counseling or who might be motivated to quit or to supplement other interventions (VA/DoD, 2004).
A 2007 DoD evaluation of tobacco-use–control programs available at 130 military treatment facilities across the armed services found that over 90% of the programs contained content on assessing readiness to quit, understanding nicotine addiction, setting a quit date, understanding triggers, managing stress, handling withdrawal, problem-solving skills, preventing weight gain, finding support, and relapse prevention and management. Fewer programs offered pre-program interviews (63%) and telephone support after the classes (74%) (DoD, 2008).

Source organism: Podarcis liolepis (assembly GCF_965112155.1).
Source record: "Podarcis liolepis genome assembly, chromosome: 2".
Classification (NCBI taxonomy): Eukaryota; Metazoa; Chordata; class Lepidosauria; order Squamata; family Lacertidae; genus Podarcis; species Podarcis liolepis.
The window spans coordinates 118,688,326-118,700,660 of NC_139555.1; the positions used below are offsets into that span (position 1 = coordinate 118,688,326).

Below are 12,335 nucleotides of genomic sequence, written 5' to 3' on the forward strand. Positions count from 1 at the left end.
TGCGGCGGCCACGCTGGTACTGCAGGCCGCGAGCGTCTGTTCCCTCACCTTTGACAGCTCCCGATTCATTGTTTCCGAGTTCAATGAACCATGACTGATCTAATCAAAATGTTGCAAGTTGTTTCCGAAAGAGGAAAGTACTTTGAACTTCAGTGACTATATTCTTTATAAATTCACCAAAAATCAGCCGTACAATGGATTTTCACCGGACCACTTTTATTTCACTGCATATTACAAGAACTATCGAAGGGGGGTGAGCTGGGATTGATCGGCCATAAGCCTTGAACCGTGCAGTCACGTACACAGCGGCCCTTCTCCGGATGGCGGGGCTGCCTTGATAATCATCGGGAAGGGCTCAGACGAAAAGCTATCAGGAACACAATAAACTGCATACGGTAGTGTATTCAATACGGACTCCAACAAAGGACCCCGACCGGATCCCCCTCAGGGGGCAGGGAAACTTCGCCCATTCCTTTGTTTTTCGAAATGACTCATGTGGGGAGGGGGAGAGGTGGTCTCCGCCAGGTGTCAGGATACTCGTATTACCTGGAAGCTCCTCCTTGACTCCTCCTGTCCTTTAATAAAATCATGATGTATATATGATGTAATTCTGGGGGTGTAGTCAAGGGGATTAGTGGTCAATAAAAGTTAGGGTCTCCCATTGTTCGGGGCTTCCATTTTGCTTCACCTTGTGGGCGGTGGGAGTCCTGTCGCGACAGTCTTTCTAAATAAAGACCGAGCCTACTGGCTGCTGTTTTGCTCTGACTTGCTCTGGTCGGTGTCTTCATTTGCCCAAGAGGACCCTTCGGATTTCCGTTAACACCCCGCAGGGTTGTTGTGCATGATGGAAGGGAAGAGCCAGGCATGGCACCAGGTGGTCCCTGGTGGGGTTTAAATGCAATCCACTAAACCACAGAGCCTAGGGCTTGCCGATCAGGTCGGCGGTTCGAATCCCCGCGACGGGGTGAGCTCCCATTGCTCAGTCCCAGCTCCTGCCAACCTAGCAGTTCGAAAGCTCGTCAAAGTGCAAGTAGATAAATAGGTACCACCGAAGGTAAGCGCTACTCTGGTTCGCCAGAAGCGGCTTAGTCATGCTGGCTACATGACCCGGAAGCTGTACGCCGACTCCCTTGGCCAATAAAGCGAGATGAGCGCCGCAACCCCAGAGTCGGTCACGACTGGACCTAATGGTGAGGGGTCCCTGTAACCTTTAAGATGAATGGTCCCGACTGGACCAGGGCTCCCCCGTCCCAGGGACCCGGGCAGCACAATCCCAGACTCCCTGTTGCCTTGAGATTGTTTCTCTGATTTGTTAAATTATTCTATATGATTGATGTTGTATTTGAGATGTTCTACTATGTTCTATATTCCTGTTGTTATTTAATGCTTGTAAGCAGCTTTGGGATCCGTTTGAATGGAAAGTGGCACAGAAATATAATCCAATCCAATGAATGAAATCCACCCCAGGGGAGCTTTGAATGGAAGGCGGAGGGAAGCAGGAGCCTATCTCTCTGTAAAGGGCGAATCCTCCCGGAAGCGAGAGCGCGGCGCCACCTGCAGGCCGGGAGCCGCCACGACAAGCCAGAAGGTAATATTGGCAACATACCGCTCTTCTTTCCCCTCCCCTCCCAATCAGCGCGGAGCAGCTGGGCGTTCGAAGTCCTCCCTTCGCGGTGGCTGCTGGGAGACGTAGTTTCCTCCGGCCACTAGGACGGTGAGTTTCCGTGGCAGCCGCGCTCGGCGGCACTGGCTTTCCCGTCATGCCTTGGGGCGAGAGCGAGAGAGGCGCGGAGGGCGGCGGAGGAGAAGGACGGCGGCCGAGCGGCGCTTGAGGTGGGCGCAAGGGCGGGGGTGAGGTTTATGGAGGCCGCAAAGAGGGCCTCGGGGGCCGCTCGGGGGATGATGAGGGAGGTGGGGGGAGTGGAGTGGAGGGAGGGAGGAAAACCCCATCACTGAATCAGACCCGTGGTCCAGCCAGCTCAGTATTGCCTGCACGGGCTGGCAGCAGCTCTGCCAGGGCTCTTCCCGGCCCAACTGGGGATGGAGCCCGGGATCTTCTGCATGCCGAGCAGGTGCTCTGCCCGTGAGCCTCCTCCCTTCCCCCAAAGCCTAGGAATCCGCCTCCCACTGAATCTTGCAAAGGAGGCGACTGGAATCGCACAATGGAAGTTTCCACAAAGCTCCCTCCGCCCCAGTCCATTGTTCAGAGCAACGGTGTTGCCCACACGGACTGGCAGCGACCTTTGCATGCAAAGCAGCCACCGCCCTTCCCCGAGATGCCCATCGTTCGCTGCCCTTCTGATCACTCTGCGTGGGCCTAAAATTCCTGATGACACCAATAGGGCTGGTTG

Requirement D.2.2 in support of Goal D.2 is that DoD “draft policy to fund Military Treatment Facilities pharmacies to specifically stock a variety of NRT and other approved pharmacological interventions that have substantial empirical support for their use (e.g., bupropion) to accommodate individualized therapy.” The armed services also use the VA/DoD guideline as a framework for their tobacco-cessation programs. Air Force Instruction 40-102 states that “tobacco-cessation programs incorporate cognitive and behavior change strategies, the ‘cold turkey’ approach, or the use of [NRT] when appropriate.” The instruction also designates a provider from the military treatment facility to be the point of contact to assess appropriateness of NRT and contraindications for use and to prescribe therapy as needed. Air Force Instruction 40-101 (May 9, 1998) on health-promotion programs requires medical-group commanders to make NRT available to all eligible beneficiaries and requires tobacco-cessation facilitators to receive behavior-modification training to conduct the programs. On many bases, access to tobacco-cessation medications, including Food and Drug Administration (FDA)–approved over-the-counter and prescription medications, requires a tobacco user to attend cessation classes (G. Wayne Talcott, US Air Force, presentation to committee, March 13, 2008). The committee finds that such a requirement is likely to pose a barrier for Air Force personnel seeking tobacco-cessation treatment as discussed in Chapter 4. The Navy Bureau of Medicine and Surgery has issued a position stating that all providers who are familiar with the VA/DoD guideline should be allowed to prescribe tobacco-control medications and that no restrictions should be placed on providers who wish to prescribe the medications to patients who use tobacco or on patients who wish to use the medications without attending tobacco-cessation programs. The statement provides some recommendations for